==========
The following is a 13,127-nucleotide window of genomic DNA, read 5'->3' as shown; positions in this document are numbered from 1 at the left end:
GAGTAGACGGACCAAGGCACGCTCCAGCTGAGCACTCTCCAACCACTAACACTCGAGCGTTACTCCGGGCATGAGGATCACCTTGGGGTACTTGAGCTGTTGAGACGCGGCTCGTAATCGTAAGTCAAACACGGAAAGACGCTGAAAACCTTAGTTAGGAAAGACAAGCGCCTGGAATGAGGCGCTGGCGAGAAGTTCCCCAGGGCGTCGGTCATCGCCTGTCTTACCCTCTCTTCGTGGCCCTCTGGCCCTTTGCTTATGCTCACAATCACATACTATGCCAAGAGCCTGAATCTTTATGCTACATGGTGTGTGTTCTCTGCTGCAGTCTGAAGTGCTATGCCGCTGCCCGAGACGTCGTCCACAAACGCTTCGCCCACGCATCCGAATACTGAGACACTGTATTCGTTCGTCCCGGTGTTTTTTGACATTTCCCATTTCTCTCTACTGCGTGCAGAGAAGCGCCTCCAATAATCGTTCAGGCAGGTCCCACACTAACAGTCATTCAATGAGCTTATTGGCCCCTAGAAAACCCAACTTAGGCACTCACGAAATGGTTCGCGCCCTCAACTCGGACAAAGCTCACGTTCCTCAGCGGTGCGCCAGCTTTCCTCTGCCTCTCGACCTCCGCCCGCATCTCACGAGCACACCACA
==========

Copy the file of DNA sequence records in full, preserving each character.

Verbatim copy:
The following is a 13,127-nucleotide window of genomic DNA, read 5'->3' as shown; positions in this document are numbered from 1 at the left end:
GAGTAGACGGACCAAGGCACGCTCCAGCTGAGCACTCTCCAACCACTAACACTCGAGCGTTACTCCGGGCATGAGGATCACCTTGGGGTACTTGAGCTGTTGAGACGCGGCTCGTAATCGTAAGTCAAACACGGAAAGACGCTGAAAACCTTAGTTAGGAAAGACAAGCGCCTGGAATGAGGCGCTGGCGAGAAGTTCCCCAGGGCGTCGGTCATCGCCTGTCTTACCCTCTCTTCGTGGCCCTCTGGCCCTTTGCTTATGCTCACAATCACATACTATGCCAAGAGCCTGAATCTTTATGCTACATGGTGTGTGTTCTCTGCTGCAGTCTGAAGTGCTATGCCGCTGCCCGAGACGTCGTCCACAAACGCTTCGCCCACGCATCCGAATACTGAGACACTGTATTCGTTCGTCCCGGTGTTTTTTGACATTTCCCATTTCTCTCTACTGCGTGCAGAGAAGCGCCTCCAATAATCGTTCAGGCAGGTCCCACACTAACAGTCATTCAATGAGCTTATTGGCCCCTAGAAAACCCAACTTAGGCACTCACGAAATGGTTCGCGCCCTCAACTCGGACAAAGCTCACGTTCCTCAGCGGTGCGCCAGCTTTCCTCTGCCTCTCGACCTCCGCCCGCATCTCACGAGCACACCACA